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The problem with GP waiting times is something that is spoken about in the press a great deal, but until someone experiences it first hand, the reality of what this problem is having on those aiming to get appointments is purely statistics. For example, a study published in August 2018 found that one in four patients have to wait over a week to see a GP, while another found that the average wait for a routine appointment is two weeks, with emergency appointments being resorted to instead. Emergency appointments are appointments that are released early in the morning for the same day, which are booked on a first come, first served basis.

This is my experience of the current problem. Having recently joined a new practice, I enquired how long it would take to see a GP for a routine appointment and was told that they had none for the next three weeks. I was told that appointments are released at 8am every weekday for that day only. From this conversation, I took away that if I needed an appointment I would either have to wait three weeks or make sure I was free at 8am to either phone the surgery or go online to book an appointment. I would then get an appointment that same day; as long as no one else got their first, of course.

This has got me thinking – what effect is this having on people who are probably in an emotional state to begin with? I doubt anyone likes going to see a GP, but surely the stress to just get an appointment to see one is one thing that patients could do without? It is causing unnecessary stress in a potentially already very stressful situation.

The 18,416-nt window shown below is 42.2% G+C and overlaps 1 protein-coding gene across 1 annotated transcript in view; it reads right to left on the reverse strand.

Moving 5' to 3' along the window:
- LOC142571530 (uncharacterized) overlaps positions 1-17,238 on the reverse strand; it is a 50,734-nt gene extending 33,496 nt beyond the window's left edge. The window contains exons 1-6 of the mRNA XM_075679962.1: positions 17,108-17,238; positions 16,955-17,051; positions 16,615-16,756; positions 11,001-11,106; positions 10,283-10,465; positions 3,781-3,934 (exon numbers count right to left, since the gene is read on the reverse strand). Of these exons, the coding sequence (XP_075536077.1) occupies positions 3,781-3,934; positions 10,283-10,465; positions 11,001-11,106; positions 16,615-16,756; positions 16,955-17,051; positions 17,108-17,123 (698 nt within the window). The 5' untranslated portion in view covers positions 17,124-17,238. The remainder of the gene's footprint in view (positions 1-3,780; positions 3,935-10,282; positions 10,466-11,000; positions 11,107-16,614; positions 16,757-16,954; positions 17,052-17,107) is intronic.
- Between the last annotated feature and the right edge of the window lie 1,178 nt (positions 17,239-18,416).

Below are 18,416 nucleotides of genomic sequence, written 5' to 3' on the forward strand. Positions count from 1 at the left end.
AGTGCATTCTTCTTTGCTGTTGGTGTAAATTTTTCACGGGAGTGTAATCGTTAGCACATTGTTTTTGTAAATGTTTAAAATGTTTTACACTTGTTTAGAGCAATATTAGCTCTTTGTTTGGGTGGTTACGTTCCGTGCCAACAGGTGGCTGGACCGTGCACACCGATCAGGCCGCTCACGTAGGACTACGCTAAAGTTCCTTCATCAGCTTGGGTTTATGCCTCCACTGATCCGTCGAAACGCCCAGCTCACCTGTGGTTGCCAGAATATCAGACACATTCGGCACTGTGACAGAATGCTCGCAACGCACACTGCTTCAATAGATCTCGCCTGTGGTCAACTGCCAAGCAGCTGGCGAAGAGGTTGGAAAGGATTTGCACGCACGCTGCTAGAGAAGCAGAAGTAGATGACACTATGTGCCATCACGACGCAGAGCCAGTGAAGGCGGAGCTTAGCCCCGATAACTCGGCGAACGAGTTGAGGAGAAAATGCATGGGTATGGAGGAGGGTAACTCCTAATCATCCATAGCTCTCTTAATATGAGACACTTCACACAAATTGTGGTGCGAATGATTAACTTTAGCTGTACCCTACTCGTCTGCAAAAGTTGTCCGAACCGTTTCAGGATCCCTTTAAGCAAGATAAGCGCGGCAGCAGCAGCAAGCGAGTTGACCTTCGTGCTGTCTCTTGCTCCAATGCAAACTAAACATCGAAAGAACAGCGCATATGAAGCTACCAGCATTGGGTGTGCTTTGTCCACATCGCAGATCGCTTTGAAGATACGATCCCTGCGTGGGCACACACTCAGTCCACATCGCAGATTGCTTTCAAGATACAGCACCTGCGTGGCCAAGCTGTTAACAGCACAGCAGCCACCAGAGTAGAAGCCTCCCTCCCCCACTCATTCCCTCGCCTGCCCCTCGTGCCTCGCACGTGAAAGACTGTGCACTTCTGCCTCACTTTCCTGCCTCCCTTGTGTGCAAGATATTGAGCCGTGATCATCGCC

Problem 1: Stress for the patients

To illustrate this point, take this for an example; if someone has not had good experiences with doctors in the past, it may take all their courage to pick up the phone to make an appointment; to actually admit to themselves that they need to see a doctor. They psych themselves up and replay the conversation they will have with the receptionist over and over in their head until they have thought of their answers to every possible question the receptionist may ask them. They have also thought of every scenario when they see the GP, every part of them is now ready to do this, to take control of the situation and deal with it. They phone the GP surgery and are then told that everything they had thought would happen cannot, because it is going to take a week or two (or maybe even more) to be able to book an appointment. That person then has to go back to square one in their mind, and start the mental process all over again. The adrenaline they had to make the phone call in the first place turns their emotions to feelings of despair. To enable them to obtain an emergency appointment, what if they are at work at 8am on a weekday? What if they are on the school run at that time and can’t be on the phone, in a queue, waiting to get an appointment? What if their internet isn’t working to be able to book an appointment online? Also, what if it does not warrant an emergency appointment, but the waiting would cause undue stress none the less? These are all potential consequences of not being able to do the seemingly straightforward task of booking a GP appointment.